The national park is situated 261 km (162 mi) southwestfrom Colombo.
Maduru Oya National Park
Maduru Oya National Park acts as a catchment of the Maduru Oya Reservoir.
The park was designatedon 9 November 1983. Providing a sanctuary to wildlife, especially for elephants and protecting the
immediate catchments of five reservoirs are the importance of the park.
A community of Vedda people,the indigenous ethnic group of Sri Lanka lives within the park boundary in Henanigala. The park is
situated 288 kilometres (179 mi) north-east of Colombo.
Minneriya National Park
Minneriya National Park is a national park in North Central Province of Sri Lanka, protecting the catchment of Minneriya tank and the wildlife of the surrounding area.
The tank is of historical importance, having been built by King Mahasen in third century AD. The park is a dry season feeding ground for the elephant population dwelling in forests of Matale, Polonnaruwa, and Trincomalee districts.
The park is situated 182 kilometres (113 mi) from Colombo.
Somawathiya National Park
Somawathiya Chaitya, a stupa said to be containing a relic of the tooth of the Buddha, is situated within the park.
The park is home to many megaherbivores. The national park is located 266 kilometres (165 mi) north-east of Colombo.
Udawalawe National Park
Udawalawe National Park lies on the boundary of Sabaragamuwa and Uva Provinces, in Sri Lanka.
The national park was created to provide a sanctuary for wild animals displaced by the construction of the Udawalawe reservoir on the Walawe River, as well as to protect the catchment of the reservoir.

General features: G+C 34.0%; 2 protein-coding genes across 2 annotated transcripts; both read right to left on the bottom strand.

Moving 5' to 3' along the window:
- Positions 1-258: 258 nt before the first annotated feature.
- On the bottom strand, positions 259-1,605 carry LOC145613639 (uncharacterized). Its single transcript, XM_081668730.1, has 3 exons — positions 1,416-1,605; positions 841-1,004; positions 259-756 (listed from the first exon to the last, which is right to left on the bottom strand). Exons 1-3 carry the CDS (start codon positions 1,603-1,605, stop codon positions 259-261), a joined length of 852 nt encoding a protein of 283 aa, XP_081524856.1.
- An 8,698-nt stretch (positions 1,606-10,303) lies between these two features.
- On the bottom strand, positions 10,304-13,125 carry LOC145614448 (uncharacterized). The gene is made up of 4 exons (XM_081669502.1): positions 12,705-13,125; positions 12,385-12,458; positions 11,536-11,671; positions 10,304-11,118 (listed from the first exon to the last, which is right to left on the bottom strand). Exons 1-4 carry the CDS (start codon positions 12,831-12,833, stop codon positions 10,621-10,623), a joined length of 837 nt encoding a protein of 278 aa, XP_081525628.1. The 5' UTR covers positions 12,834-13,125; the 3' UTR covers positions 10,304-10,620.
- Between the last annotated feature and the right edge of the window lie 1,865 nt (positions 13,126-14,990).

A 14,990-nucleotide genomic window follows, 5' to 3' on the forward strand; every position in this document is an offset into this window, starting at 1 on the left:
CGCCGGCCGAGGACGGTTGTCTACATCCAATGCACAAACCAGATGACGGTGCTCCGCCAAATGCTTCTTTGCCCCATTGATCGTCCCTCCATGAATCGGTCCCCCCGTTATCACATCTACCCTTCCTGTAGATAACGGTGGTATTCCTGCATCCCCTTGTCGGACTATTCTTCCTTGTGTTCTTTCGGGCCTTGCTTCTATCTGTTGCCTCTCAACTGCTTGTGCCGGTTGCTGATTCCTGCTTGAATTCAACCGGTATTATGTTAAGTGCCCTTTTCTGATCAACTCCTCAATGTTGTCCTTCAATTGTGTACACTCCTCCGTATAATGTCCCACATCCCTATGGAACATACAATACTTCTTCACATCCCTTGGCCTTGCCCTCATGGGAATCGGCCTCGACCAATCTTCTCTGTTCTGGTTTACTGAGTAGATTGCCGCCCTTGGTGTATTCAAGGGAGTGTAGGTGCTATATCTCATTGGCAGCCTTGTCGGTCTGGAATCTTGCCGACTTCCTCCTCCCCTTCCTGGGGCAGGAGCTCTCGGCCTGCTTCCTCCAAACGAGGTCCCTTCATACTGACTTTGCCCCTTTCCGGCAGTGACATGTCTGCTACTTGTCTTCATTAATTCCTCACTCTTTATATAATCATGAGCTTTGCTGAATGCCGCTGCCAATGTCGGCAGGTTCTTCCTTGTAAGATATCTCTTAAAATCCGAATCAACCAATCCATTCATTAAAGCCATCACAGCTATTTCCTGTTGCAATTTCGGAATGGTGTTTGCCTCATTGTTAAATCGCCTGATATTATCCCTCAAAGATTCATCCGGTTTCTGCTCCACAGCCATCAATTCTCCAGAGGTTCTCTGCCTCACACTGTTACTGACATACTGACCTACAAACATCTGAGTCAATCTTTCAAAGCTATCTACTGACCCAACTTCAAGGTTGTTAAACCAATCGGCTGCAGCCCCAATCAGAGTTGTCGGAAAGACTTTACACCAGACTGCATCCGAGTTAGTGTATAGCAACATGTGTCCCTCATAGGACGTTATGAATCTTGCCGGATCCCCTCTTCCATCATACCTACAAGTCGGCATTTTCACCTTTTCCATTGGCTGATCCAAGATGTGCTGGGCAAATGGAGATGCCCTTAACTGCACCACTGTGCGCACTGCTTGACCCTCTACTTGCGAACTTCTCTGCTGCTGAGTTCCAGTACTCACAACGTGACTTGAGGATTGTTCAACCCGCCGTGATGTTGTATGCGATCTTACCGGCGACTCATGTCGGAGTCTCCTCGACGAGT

Before the designation of the national park, the area was used for shifting cultivation (chena farming).
The park is 165 kilometres(103 mi) from Colombo.
This national park is an important habitat for water birds and Sri Lankan Elephants.It is a popular tourist destination and the third most visited park in the country.
Wasgamuwa National Park
Wasgamuwa National Park is situated in the Matale and Polonnaruwa Districts .
It was declared to protect and to make a refuge for the displaced wild animals during the Mahaweli Development Project in 1984 and is one of the four National Parks designated under the Project.
This is one of protected areas where Sri Lankan Elephants can be seen in large herds.
It is also one of the Important Bird Areas in Sri Lanka.The park is situated 225 km away from Colombo.
Wilpattu National Park
The unique feature of this park is the existence of Natural lakes , sand-rimmed water basins or depressions that fill with rainwater. Located in the Northwest coast lowland dry zone of Sri Lanka.
The park is located 30 km west Anuradhapura and located 26 km north of Puttalam (approximately 180 km north of Colombo).
Wilpattu is the largest and one of the oldest National Parks in Sri Lanka. Wilpattu is among the top national parks world renowned for its Leopard (Panthera pardus kotiya) population.
Yala National Park
Yala National Park is the most visited and second largest national park in Sri Lanka. The park consists of five blocks, two of which are now open to the public, and also adjoining parks.
It is situated in the southeast region of the country, and lies in Southern Province and Uva Province.
The park covers 979 square kilometres (378 sq mi) and is located about 300 kilometres (190 mi) from Colombo. The park is best known for its variety of wild animals.
It is important for the conservation of Sri Lankan Elephants and aquatic birds.
Explore Sri Lanka
- Beautiful beaches in Sri Lanka
- Adventurous water sports
- Sri Lanka’s cultural heritage
- Colombo travel guide
- Trekking and hiking
- Places for whale watching in Sri Lanka
- Fascinating train journeys
- Guide to water falls
- Wild life Sri Lanka
- Traditional arts and crafts
- Guide to see aboriginal people in Sri Lanka
- Guide to buy Gems in Sri Lanka
- Old coins of Sri Lanka
Destinations Guide List